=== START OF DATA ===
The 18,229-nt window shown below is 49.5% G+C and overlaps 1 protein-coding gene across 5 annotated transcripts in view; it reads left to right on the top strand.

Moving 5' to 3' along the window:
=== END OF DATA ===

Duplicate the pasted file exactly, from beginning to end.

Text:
The 18,229-nt window shown below is 49.5% G+C and overlaps 1 protein-coding gene across 5 annotated transcripts in view; it reads left to right on the top strand.

Moving 5' to 3' along the window: